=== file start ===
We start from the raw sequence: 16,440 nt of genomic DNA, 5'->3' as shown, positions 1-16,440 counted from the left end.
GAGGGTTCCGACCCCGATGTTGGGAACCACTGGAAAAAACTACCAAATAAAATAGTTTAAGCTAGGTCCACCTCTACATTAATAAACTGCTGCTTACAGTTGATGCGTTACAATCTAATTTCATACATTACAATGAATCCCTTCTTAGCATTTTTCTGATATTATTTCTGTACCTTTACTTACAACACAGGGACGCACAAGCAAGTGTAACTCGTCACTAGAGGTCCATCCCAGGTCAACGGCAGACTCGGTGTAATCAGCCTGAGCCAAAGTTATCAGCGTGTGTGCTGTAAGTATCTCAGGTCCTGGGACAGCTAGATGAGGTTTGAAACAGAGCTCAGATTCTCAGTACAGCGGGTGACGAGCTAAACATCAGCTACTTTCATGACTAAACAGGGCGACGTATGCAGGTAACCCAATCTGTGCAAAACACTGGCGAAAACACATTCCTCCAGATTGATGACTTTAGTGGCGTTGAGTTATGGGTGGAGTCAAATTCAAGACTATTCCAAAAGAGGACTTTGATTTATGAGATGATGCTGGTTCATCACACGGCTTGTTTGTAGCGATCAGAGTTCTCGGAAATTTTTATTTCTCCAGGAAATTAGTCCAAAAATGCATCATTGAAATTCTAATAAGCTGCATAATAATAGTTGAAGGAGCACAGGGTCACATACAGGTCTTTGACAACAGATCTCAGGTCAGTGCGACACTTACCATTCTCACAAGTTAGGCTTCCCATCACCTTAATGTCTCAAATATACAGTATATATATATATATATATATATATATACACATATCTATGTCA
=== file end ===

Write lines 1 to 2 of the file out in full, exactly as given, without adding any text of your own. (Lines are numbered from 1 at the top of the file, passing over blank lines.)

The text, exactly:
We start from the raw sequence: 16,440 nt of genomic DNA, 5'->3' as shown, positions 1-16,440 counted from the left end.
GAGGGTTCCGACCCCGATGTTGGGAACCACTGGAAAAAACTACCAAATAAAATAGTTTAAGCTAGGTCCACCTCTACATTAATAAACTGCTGCTTACAGTTGATGCGTTACAATCTAATTTCATACATTACAATGAATCCCTTCTTAGCATTTTTCTGATATTATTTCTGTACCTTTACTTACAACACAGGGACGCACAAGCAAGTGTAACTCGTCACTAGAGGTCCATCCCAGGTCAACGGCAGACTCGGTGTAATCAGCCTGAGCCAAAGTTATCAGCGTGTGTGCTGTAAGTATCTCAGGTCCTGGGACAGCTAGATGAGGTTTGAAACAGAGCTCAGATTCTCAGTACAGCGGGTGACGAGCTAAACATCAGCTACTTTCATGACTAAACAGGGCGACGTATGCAGGTAACCCAATCTGTGCAAAACACTGGCGAAAACACATTCCTCCAGATTGATGACTTTAGTGGCGTTGAGTTATGGGTGGAGTCAAATTCAAGACTATTCCAAAAGAGGACTTTGATTTATGAGATGATGCTGGTTCATCACACGGCTTGTTTGTAGCGATCAGAGTTCTCGGAAATTTTTATTTCTCCAGGAAATTAGTCCAAAAATGCATCATTGAAATTCTAATAAGCTGCATAATAATAGTTGAAGGAGCACAGGGTCACATACAGGTCTTTGACAACAGATCTCAGGTCAGTGCGACACTTACCATTCTCACAAGTTAGGCTTCCCATCACCTTAATGTCTCAAATATACAGTATATATATATATATATATATATATATACACATATCTATGTCA